I love you Gertie! I have boobs!

Hello there, I’m back from a little vacation, freshly baked and tan-line enriched in spite of wearing SPF 60 THE WHOLE TIME. Yes, we were camping in THAT heatwave. We were camping in a tent. It was effin hot! But pretty!

OLYMPUS DIGITAL CAMERAThese days I seem to be playing catch-up, with almost everything in my life. To keep with this tradition, let me fill you in on this major revelation that I had maybe 2 months ago. You see, I bought Gertie’s New Book for Better Sewing. I will not be reviewing it, since everyone else has already reviewed it backwards and forwards. Let me just tell you that I loved it, sooooooo so much, in so many different ways! And the patterns! Gasp! Immediately I decided to start with the Portrait Blouse. Ugh. Why does it look so good on her, and so bad on me? Then I decided that it must have been the “sleeves”, they were just too sticky-outy on me. So I decided to cut the sleeve a bit shorter, with an intention of making a few copies of the blouse, eventually turning it into a tank. Also, I did not bother with the tucks on the front and back, since I wanted a bit more room in the waist. Version #1 turned out like this:

OLYMPUS DIGITAL CAMERASomething was off. Those folds just above my boobs? Yeeeeees, that’s it! But I did a nice job with the self-made bias binding around the sleeves and neckline.

Version #2 turned out like this:

OLYMPUS DIGITAL CAMERAMore tank-y, and I took care of the folds by pinching out the excess fabric above my bust and making darts. It helped. This print struck  me as being very feminine, so I kicked it up a notch by adding a lace trim to the hem:

Isn’t it pretty? I love this print…

Version #3 went like this:OLYMPUS DIGITAL CAMERAI made it out of a beach cover-up that my mother-in-law brought me from Thailand or Bangladesh or something like that, gazillion years ago. I was quite convinced that I washed it before, after all there must have been a beach excursion that I wore it to? So I did not  pre-wash it. It turned out nice, same bias tape technique around neck and armholes. More of a tank. I wore it, I washed it. And…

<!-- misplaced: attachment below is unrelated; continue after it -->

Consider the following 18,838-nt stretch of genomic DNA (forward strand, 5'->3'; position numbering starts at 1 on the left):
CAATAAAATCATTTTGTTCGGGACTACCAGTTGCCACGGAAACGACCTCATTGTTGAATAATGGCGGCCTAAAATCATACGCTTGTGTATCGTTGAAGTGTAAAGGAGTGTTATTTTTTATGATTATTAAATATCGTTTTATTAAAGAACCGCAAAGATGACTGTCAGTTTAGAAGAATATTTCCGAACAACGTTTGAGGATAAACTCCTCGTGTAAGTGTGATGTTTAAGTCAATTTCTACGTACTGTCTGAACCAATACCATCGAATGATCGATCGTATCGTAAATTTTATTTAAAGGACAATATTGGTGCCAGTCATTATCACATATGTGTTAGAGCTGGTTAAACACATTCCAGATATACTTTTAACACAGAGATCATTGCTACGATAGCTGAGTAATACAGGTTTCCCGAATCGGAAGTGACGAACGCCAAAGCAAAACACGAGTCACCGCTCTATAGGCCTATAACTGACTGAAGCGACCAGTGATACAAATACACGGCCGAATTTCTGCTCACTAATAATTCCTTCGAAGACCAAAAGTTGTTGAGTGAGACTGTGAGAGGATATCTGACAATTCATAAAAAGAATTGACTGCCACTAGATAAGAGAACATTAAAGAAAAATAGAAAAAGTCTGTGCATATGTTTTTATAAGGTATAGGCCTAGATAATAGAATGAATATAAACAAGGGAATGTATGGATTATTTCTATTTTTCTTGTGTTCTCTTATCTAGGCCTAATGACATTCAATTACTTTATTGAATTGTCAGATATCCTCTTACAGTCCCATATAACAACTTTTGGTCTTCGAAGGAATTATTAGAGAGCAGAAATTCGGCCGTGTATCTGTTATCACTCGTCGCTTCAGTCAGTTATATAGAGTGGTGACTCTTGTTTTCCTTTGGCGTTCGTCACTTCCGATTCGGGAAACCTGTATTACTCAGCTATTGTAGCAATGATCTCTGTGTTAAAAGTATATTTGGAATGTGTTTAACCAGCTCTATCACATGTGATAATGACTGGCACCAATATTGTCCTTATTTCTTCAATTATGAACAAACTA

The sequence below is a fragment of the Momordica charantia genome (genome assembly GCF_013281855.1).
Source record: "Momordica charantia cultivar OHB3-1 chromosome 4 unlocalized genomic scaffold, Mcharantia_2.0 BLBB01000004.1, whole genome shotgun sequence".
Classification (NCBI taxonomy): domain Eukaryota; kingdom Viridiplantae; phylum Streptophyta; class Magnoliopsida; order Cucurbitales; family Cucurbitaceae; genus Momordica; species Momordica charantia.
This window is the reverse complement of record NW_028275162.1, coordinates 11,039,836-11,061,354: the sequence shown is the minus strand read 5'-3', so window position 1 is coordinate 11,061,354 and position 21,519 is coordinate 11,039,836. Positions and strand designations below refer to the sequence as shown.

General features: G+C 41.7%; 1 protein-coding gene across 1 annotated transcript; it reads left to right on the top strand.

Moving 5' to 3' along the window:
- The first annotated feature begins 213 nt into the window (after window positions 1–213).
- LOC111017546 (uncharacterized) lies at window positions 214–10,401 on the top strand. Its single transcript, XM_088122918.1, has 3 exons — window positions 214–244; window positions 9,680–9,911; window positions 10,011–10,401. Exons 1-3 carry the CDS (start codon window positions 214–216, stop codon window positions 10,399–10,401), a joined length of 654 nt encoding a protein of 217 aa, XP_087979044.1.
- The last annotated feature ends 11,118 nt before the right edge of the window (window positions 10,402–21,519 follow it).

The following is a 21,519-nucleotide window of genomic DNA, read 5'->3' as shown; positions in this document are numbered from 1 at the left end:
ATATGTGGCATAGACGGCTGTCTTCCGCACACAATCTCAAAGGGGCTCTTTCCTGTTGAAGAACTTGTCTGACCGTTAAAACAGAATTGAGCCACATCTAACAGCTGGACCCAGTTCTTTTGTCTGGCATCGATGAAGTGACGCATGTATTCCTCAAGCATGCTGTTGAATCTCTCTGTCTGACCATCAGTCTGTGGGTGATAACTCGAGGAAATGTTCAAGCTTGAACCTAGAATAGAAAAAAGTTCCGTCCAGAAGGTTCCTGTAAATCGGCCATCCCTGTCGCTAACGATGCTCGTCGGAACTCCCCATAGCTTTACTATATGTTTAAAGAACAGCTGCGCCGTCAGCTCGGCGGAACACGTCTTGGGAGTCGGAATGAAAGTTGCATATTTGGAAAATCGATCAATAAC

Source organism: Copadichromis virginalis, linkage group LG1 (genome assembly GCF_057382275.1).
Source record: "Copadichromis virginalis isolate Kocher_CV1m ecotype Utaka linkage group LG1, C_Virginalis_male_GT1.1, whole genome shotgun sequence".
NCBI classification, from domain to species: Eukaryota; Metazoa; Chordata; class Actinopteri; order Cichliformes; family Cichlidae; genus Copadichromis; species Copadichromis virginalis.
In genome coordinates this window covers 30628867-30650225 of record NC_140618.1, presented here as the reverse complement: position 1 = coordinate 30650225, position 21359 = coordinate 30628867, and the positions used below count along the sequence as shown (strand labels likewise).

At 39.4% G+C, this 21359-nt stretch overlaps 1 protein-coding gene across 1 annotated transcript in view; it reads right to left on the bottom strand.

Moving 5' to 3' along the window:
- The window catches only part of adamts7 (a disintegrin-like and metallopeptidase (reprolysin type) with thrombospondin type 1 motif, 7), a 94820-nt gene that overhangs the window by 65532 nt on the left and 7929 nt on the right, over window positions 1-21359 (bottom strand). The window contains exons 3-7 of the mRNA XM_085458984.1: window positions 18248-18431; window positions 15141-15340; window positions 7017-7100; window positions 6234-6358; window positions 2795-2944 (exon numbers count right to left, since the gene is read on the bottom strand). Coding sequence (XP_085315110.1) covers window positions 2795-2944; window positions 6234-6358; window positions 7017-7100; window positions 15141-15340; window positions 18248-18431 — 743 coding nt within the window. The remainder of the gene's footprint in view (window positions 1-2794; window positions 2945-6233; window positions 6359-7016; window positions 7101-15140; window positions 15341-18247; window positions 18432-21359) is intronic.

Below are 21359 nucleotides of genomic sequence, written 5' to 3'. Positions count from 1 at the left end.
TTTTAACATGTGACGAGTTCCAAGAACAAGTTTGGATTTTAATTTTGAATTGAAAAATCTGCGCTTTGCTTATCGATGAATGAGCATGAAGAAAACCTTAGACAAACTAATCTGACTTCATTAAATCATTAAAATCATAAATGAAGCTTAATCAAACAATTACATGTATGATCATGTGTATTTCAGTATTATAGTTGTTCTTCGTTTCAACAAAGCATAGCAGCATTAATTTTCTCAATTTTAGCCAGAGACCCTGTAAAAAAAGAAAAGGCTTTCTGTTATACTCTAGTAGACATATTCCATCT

It shrunk! So much! Awwwwwwwww…

So what’s my point here? Sure, pre-wash no matter what, bla, bla, bla… My point is that I need a full-bust adjustment! I had to put myself through the whole “reinventing the wheel” (aka pinching out the folds above my bust and making darts nonsense), just so I could be faced with a hard reality that I have boobs. Above average, whether I like it or not. There is no way around it, no use pretending that I’m a B cup. Now that I’ve settled and accepted this fact (as I mentioned before, this happened about 2 months ago), I pondered why it is that those who have them, try to ignore and deny them, or simply hate them. Those who don’t have so much of them covet the extra flesh, and often will pay big fat bucks to have the appearance of having bigger boobs. Human nature is truly boggling. It finally dawned on me that I needed to accept my body the way it is. If I want to sew fitting clothes, I need to sew for  my body the way it is, not the way I pretend it is… This realization of self-acceptance feels good: I am not angry at my body, just like I was angry when I realized I needed a swayback adjustment. I’m finding it amazing that I’m learning self-acceptance through sewing. Amazing!

Or maybe I should just suck it in, and look confident, like it was meant to be so tight?

Care to share what sewing taught you?

PS. Off I go back to portrait blouse pattern to do the FBA, just to discover that the bust apex is not marked on the pattern… Bleh!


Inspired and ranty

The Toronto Fashion Sewers

Last Sunday, I met for a lovely brunch and swap with a bunch of ladies known as Toronto Fashion Sewers.

General fuzzy goofiness in a babushka

I’m still giddy and buzzing with creative vibe and inspiration. Ladies present were Alicia of thelittleironpress, Catja of Gjeometry, Sandra of Justsew,  Debbie who does not blog but is an incredible sewist, and I.